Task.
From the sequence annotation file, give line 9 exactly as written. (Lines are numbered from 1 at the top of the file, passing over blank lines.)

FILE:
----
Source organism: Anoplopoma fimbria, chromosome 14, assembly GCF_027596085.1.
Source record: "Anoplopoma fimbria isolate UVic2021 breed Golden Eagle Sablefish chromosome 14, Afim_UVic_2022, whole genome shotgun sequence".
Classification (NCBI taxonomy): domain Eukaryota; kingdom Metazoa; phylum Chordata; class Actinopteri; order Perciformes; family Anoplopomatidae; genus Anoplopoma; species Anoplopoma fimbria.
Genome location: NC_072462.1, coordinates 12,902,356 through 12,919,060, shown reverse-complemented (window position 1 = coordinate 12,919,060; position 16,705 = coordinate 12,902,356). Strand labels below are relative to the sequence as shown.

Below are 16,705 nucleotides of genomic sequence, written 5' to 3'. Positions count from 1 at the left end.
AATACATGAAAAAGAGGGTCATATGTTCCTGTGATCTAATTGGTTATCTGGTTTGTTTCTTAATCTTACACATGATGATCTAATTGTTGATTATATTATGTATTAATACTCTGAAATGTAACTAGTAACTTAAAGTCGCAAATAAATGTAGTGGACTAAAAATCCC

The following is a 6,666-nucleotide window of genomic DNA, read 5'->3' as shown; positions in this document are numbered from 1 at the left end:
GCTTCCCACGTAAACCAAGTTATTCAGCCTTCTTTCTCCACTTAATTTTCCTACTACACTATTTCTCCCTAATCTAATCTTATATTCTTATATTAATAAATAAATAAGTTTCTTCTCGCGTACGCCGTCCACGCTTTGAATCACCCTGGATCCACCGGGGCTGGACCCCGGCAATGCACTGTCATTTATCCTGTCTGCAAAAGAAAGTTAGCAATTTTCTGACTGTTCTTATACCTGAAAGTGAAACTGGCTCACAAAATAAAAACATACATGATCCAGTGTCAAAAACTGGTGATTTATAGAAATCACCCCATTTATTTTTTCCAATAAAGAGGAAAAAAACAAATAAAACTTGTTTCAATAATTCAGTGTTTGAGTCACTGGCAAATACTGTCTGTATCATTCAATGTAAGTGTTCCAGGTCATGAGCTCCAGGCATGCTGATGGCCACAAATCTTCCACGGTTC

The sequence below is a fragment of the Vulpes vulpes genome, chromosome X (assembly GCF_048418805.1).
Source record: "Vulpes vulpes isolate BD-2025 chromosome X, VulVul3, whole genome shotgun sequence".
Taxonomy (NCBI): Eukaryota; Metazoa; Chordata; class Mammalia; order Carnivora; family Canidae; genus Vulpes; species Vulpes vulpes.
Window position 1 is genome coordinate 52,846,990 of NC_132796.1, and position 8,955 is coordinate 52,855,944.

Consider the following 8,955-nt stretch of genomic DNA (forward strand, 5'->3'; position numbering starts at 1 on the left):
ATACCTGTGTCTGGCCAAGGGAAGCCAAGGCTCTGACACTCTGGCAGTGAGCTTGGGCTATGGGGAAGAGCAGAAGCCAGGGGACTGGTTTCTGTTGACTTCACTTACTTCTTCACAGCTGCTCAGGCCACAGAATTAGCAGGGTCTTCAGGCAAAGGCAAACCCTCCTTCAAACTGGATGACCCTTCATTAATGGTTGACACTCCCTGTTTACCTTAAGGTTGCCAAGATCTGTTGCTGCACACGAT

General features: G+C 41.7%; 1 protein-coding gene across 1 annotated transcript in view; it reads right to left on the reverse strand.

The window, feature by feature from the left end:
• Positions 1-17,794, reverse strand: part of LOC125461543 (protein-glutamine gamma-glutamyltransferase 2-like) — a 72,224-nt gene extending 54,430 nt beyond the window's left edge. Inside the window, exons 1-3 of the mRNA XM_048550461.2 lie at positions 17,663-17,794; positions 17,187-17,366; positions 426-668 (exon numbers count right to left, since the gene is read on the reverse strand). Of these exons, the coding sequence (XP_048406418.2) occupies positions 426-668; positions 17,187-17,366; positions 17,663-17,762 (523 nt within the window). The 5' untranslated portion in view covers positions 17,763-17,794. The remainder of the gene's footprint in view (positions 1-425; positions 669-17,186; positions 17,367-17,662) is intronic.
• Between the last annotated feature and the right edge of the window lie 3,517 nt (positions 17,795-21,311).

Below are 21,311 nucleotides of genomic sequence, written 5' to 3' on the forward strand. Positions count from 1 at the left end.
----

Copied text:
The sequence below is a fragment of the Vulpes vulpes genome, chromosome X (assembly GCF_048418805.1).